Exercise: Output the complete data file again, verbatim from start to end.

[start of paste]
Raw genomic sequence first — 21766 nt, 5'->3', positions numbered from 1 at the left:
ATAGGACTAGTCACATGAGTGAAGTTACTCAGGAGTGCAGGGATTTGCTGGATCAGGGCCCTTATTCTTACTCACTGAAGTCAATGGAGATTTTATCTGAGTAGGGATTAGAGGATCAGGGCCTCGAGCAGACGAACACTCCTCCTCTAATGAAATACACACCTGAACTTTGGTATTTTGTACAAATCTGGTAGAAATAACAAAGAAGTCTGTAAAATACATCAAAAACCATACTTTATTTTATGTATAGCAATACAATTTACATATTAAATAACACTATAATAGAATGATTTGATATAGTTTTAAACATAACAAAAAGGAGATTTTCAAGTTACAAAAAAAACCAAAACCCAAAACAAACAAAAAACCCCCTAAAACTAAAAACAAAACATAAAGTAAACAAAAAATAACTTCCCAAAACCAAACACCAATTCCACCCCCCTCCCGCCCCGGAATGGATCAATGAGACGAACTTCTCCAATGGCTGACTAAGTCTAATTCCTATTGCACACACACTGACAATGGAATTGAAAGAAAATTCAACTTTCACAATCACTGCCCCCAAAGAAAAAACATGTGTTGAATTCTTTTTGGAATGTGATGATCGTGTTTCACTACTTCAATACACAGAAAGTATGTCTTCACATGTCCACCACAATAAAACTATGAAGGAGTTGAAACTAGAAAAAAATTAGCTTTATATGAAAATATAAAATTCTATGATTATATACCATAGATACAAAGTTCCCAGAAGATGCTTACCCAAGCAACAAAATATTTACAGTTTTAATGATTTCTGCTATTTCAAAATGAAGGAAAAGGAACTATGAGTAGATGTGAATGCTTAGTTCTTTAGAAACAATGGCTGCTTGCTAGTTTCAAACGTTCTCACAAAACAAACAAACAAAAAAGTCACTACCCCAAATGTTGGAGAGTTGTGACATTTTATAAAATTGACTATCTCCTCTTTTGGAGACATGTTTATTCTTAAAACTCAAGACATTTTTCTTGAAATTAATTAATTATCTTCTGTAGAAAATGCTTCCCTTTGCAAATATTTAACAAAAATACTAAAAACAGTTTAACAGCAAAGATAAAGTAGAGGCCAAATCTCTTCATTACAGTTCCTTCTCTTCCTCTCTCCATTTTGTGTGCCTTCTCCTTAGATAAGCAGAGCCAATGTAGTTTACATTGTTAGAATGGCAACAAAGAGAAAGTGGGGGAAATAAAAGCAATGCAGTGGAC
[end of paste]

Raw genomic sequence first — 21766 nt, 5'->3', positions numbered from 1 at the left:
ATAGGACTAGTCACATGAGTGAAGTTACTCAGGAGTGCAGGGATTTGCTGGATCAGGGCCCTTATTCTTACTCACTGAAGTCAATGGAGATTTTATCTGAGTAGGGATTAGAGGATCAGGGCCTCGAGCAGACGAACACTCCTCCTCTAATGAAATACACACCTGAACTTTGGTATTTTGTACAAATCTGGTAGAAATAACAAAGAAGTCTGTAAAATACATCAAAAACCATACTTTATTTTATGTATAGCAATACAATTTACATATTAAATAACACTATAATAGAATGATTTGATATAGTTTTAAACATAACAAAAAGGAGATTTTCAAGTTACAAAAAAAACCAAAACCCAAAACAAACAAAAAACCCCCTAAAACTAAAAACAAAACATAAAGTAAACAAAAAATAACTTCCCAAAACCAAACACCAATTCCACCCCCCTCCCGCCCCGGAATGGATCAATGAGACGAACTTCTCCAATGGCTGACTAAGTCTAATTCCTATTGCACACACACTGACAATGGAATTGAAAGAAAATTCAACTTTCACAATCACTGCCCCCAAAGAAAAAACATGTGTTGAATTCTTTTTGGAATGTGATGATCGTGTTTCACTACTTCAATACACAGAAAGTATGTCTTCACATGTCCACCACAATAAAACTATGAAGGAGTTGAAACTAGAAAAAAATTAGCTTTATATGAAAATATAAAATTCTATGATTATATACCATAGATACAAAGTTCCCAGAAGATGCTTACCCAAGCAACAAAATATTTACAGTTTTAATGATTTCTGCTATTTCAAAATGAAGGAAAAGGAACTATGAGTAGATGTGAATGCTTAGTTCTTTAGAAACAATGGCTGCTTGCTAGTTTCAAACGTTCTCACAAAACAAACAAACAAAAAAGTCACTACCCCAAATGTTGGAGAGTTGTGACATTTTATAAAATTGACTATCTCCTCTTTTGGAGACATGTTTATTCTTAAAACTCAAGACATTTTTCTTGAAATTAATTAATTATCTTCTGTAGAAAATGCTTCCCTTTGCAAATATTTAACAAAAATACTAAAAACAGTTTAACAGCAAAGATAAAGTAGAGGCCAAATCTCTTCATTACAGTTCCTTCTCTTCCTCTCTCCATTTTGTGTGCCTTCTCCTTAGATAAGCAGAGCCAATGTAGTTTACATTGTTAGAATGGCAACAAAGAGAAAGTGGGGGAAATAAAAGCAATGCAGTGGAC